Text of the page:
After the conclusion of the Methodist segment of the tour, students walked to the TU Catholic Newman Center. This demonstration was the most literal of the tour, with the Chaplain, Father Brian Ketterer, taking students through a shortened and explained version of what they would experience at a typical Sunday mass. This included many students participating in prayers and songs, with an accompanying piano performance from TU student Jacob Schwartz.

After the condensed runthrough, Father Ketterer broke down his typical mass and emphasized how many points were centered around peace for all, expressing a desire for the love and safety of the church to go out into the rest of the world. Afterwards, there was a fairly lengthy Q&A session where Father Ketterer addressed topics like sainthood, the significance of praying five times a day and exorcism.

After the Newman Center finished their portion of the tour, students went to their final stop at the University Mosque. Women were offered hijabs before entering, and students were asked to remove their shoes in the first room before going any further. When entering the room, the men were asked to sit in front of the women (the reason given was that worship involves a lot of movement and seeing women bending over may distract men from focusing on their worship).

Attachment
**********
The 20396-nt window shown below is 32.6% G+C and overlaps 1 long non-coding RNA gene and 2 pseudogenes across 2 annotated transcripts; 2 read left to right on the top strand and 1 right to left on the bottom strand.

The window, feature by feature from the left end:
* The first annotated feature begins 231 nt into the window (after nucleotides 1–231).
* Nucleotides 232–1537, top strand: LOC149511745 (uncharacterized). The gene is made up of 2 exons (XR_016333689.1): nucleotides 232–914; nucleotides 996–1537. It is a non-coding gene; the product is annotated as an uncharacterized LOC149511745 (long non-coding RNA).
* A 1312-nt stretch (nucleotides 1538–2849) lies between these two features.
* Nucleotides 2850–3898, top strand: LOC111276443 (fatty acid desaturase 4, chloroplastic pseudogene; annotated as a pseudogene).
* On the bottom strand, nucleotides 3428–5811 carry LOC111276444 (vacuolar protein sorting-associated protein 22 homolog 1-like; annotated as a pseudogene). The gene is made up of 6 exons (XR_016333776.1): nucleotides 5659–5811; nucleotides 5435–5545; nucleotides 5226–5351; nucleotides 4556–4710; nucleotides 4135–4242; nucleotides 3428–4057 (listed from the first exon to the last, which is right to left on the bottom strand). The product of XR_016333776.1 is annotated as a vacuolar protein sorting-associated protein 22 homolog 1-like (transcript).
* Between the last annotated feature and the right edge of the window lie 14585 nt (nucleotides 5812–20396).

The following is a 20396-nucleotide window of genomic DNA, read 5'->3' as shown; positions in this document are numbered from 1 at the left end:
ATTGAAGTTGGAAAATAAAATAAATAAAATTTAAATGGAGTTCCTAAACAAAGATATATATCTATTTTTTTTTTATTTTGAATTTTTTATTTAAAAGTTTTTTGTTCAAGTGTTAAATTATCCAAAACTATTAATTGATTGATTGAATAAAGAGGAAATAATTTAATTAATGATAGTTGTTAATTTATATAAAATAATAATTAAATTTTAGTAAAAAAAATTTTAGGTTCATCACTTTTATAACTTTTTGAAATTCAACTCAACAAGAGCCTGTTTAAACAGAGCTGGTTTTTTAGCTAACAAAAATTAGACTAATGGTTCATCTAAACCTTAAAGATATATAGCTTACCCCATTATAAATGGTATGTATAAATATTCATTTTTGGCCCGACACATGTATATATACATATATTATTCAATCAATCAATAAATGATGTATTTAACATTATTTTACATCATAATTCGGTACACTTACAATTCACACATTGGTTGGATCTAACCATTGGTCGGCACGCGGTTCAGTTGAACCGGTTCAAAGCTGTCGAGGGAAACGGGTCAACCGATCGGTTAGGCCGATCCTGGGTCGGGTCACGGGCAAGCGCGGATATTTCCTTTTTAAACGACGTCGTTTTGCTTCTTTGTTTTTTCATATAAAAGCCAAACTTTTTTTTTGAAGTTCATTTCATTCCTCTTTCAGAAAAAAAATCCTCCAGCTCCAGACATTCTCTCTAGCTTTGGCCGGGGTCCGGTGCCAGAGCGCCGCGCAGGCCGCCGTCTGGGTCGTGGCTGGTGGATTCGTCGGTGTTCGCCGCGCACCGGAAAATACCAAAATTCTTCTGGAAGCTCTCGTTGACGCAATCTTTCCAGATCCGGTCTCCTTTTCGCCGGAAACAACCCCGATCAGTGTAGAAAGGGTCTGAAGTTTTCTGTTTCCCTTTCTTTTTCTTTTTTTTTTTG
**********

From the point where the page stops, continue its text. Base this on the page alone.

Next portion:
The session began with a reading of a section of the Quran in Arabic, with English translations projected on a wall beside the reader. Afterwards, a presentation was given on the major ideological concepts of Islam and debunking misconceptions about the religion, such as all Muslims residing in the Middle-East.

After the presentation was an example of prayer sung by TU student Danish Zuhaidi. The session ended with a Q&A, that was tragically short due to time constraints. This was especially disappointing because, at least for me and I assume for others, Islam was the religion I knew the least about. Thankfully, the Q&A session was allowed to go a few minutes over and a couple more questions were answered during the lunch held at the Newman Center. I still felt the section was unfortunately short, given how important Islam is in current political rhetoric and how much disagreement there is on whether it is an inherently violent belief.

Despite some issues with timing, I learned a lot from the TU Interfaith Tour. As someone whose religious experiences included an incredibly biased Bible History class in high school and becoming an ordained minister online, there were beliefs presented in this tour that I had never come in contact with before coming to TU. One of the questions on the evaluation sheet for the event was “Should this become an annual event?” and I definitely think it should. This tour allows students to gain precious religious perspective, encourages questions and conversation, and focuses on an overall ability for all to coexist.